Cowboy Chef Tom Perini
Perini Ranch Restaurant,
Buffalo Gap, TX

Legendary Cowboy Cook

By Michael Walsh
Photos by Steve Aja

Buffalo Gap,Texas is authentic Texas, situated way out in the Texas hills. To get to Perini Ranch, you turn off one empty road onto another, go through a log fence, into a dirt parking lot, and continue until you’re looking at an old oil pumper sitting right there in the middle of a dirt field. Under the trees are sheds, chuck wagons, and an aluminum walled shed …. Wait! We are driving over to the shed. No — it is not a shed. It is the famous, legendary, Texas hot spot known as the Perini Ranch Restaurant.

Tin walls, pickup trucks, and outdoor chuck wagons in the middle of nowhere. I tell myself this place is going to have great food! Rumor has it you can’t even get a table on a Tuesday night if you haven’t made a reservation. Through the thick wooden doors, we are greeted by the cats. These aren’t just cats, these are ranch cats. I can just see into these bored cats eyes, “ don’t mess with me, I’m sleepin’.” The smell of mesquite wood is filtering through the afternoon air. In the door comes a cowboy, slim, tall, wearing Levis, with a silver grey cowboy hat. “Hello folks. You the photographers?” “Yes” we say. “Can I get you a drink?” I love this Texas hospitality!

The Perini Ranch crew has opened up on a day off just for Food and Beverage International. (On a regular day, we wouldn’t have had room indoors for the photo shoot — too many customers.) This is the headquarters of Tom Perini, James Beard Award winning chef. The chef that was setup to barbecue for the congressmen at the White House Rose Garden on the infamous September 11, 2001, Bush’s barbecue guy! He is also the Texas Restaurant’s Association chef ambassador to Russia and Eastern Europe, the self-described Cowboy Cook, Tom Perini. We’re going to taste great beef, wonderful traditional American desserts, Tom’s favorite side dishes, and look Texas in the eye over a cocktail. As we sat around and watched everybody work, the place was filled with lively conversation. Our first lesson was on some live fire technique.

The following is an excerpt taken from ”Texas Cowboy Cooking,” by Tom Perini.
Remember, on the chuck wagon the heat source is wood, and most of our cooking comes from that - something grilled over a wood fire. That’s not just Texan; whether you’re in Tuscany or Argentina or whatever, it’s a traditional method of cooking.

At the restaurant, we use mesquite because it’s native Texas wood, and there’s a lot of it in this area. We used to pull it all off the ranch, but now we go through so much of it that we have it delivered 20 cords at a time. We use wood that’s probably 10 years old and it has to be good and dry mesquite so that the tar or pitch that is naturally in the wood is gone. And we cook with the coals, which means we take a pile of mesquite, burn it down to coals and then shovel the coals underneath the grill. But the mesquite wood makes a good hot, even-burning coal, so you don’t get as many hot spots as you might with other woods. Other parts of the country use other hardwoods like oak or hickory, but we use mesquite because we have it right outside the back door.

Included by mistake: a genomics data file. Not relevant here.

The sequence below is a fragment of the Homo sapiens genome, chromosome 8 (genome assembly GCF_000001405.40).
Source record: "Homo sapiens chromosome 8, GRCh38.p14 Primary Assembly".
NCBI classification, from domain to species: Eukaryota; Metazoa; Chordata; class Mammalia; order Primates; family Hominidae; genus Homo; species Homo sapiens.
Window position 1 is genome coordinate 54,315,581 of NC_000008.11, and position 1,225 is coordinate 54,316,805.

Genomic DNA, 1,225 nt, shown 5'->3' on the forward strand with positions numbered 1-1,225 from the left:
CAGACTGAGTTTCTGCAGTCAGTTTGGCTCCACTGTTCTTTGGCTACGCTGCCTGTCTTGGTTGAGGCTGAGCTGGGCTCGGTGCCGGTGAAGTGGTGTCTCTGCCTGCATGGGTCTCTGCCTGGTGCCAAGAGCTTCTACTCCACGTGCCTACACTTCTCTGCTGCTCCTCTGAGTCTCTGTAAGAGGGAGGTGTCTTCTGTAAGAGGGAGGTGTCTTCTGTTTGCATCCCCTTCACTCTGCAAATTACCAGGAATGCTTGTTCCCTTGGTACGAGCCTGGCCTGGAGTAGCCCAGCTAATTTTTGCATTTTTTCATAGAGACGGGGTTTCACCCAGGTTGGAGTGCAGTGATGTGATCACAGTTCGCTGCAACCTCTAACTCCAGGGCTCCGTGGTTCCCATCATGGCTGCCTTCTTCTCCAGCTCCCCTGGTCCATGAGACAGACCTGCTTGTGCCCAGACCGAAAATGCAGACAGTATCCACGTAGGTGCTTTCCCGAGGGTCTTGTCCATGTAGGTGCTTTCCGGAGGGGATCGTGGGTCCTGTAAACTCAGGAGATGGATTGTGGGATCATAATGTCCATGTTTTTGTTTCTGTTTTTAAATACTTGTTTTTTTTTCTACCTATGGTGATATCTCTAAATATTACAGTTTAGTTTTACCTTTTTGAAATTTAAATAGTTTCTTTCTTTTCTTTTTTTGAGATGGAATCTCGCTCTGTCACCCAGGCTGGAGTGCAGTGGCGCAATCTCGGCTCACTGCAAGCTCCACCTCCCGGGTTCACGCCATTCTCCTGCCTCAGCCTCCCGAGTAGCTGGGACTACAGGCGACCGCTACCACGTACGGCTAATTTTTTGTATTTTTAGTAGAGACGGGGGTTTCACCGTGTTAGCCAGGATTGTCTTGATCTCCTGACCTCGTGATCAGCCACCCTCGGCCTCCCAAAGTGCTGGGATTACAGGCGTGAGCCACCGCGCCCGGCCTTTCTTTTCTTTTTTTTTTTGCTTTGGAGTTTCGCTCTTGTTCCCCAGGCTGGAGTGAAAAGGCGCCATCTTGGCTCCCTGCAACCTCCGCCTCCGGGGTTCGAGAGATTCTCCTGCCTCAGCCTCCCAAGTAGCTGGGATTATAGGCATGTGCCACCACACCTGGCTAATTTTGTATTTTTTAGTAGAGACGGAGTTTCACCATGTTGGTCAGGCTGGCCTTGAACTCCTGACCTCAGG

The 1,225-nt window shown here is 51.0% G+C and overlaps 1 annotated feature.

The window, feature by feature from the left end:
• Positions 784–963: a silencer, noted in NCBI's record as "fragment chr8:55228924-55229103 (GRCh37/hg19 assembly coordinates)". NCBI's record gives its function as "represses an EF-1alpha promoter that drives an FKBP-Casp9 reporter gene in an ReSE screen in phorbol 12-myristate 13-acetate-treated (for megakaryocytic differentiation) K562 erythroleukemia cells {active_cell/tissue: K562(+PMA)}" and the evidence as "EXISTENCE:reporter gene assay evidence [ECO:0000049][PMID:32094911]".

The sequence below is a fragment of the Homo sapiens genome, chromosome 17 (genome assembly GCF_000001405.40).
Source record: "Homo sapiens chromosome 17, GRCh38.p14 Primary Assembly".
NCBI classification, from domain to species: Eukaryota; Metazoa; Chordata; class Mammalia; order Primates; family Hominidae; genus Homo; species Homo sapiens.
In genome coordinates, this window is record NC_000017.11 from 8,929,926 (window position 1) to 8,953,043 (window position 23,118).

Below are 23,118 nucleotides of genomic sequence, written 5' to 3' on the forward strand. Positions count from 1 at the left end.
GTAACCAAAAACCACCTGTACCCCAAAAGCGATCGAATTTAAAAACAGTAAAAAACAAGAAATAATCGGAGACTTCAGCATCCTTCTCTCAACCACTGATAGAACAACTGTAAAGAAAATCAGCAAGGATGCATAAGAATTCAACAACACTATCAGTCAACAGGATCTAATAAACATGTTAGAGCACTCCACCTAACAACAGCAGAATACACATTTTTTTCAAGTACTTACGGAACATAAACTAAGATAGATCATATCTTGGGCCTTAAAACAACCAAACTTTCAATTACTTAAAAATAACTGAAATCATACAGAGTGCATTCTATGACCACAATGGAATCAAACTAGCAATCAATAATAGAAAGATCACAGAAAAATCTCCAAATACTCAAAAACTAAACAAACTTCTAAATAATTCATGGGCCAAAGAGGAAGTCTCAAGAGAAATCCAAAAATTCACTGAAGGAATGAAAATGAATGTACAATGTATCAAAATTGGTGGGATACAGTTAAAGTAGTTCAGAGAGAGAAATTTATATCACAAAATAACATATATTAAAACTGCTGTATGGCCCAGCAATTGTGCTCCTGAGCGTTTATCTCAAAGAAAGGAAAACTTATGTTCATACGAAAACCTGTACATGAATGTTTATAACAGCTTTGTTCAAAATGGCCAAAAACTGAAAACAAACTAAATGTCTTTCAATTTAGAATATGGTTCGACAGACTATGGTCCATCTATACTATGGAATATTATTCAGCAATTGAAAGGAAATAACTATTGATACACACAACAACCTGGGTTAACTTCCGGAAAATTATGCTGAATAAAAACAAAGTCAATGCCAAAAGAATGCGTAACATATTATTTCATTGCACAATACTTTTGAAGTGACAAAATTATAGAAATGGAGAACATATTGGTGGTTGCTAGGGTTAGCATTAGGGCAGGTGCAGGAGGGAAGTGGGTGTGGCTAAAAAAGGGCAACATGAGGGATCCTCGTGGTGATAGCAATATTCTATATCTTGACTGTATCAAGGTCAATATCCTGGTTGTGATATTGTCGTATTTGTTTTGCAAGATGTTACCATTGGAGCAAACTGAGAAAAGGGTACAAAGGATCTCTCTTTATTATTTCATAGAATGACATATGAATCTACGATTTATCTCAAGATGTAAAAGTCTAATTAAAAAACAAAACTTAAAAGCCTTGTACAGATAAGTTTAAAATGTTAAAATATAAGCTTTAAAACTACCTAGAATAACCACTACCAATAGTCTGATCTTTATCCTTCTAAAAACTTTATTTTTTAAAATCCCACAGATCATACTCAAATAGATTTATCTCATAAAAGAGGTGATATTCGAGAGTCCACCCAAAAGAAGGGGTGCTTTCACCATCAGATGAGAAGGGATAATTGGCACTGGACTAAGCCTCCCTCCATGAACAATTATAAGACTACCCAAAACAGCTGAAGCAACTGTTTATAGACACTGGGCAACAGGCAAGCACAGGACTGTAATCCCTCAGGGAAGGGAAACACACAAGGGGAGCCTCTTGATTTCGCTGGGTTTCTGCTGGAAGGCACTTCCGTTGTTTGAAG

Unfortunately, there probably aren’t many people out there with a mesquite-burning barbecue pit in their backyard. So if you are using regular charcoal, try sprinkling some mesquite or other hardwood chips on top of the coals. You won’t get the same amount of heat as with the mesquite, but you will get some of the flavor. Mesquite chips can be found in grocery stores nationwide.

What determines the method of cooking is the height of the meat above the coals. If you’re cooking a steak you want in on a grill right above the coals, and I believe in cooking a steak with a little bit of flame, because you don’t want a gray steak. We keep it hot enough so it sears the outside of the steak, and gives good grill marks and a little char, which adds a tremendous amount of flavor. This really complements the flavor of your beef. Before you throw anything on the grill, get the fire hot enough to where you can’t keep your palm a couple of inches from the grill for more than a few seconds.

Prime Rib or Rib Eye Roast
With a roast, there is a lot of outside surface to cover, and the appearance is very important. Use this rub with a lot of pepper and garlic. Wet the meat a little, so that the seasoning will stay on.

Cooking roast on the grill:
Place meat on pit and roast a 12 lb prime rib at 325 degrees for 3 hours. Take it out when it is showing an internal temperature of 120 - 125 degrees. Turn meat every hour. Remove from heat and let meat rest for at least 40 minutes before serving.

Cooking roast in the oven:
Place roast on a wire rack in a roasting pan to keep it out of the drippings. Preheat oven to 500 degrees and roast for 25 minutes to seal the juices. Reduce oven temperature to 300 degrees and roast to desired doneness. Use a meat thermometer to measure internal temperature.

Chef Recipes:
Texas Herb Rub Roast

Other Related Links:
Legendary Cowboy Cook

Cowboy Chef Tom Perini Bio

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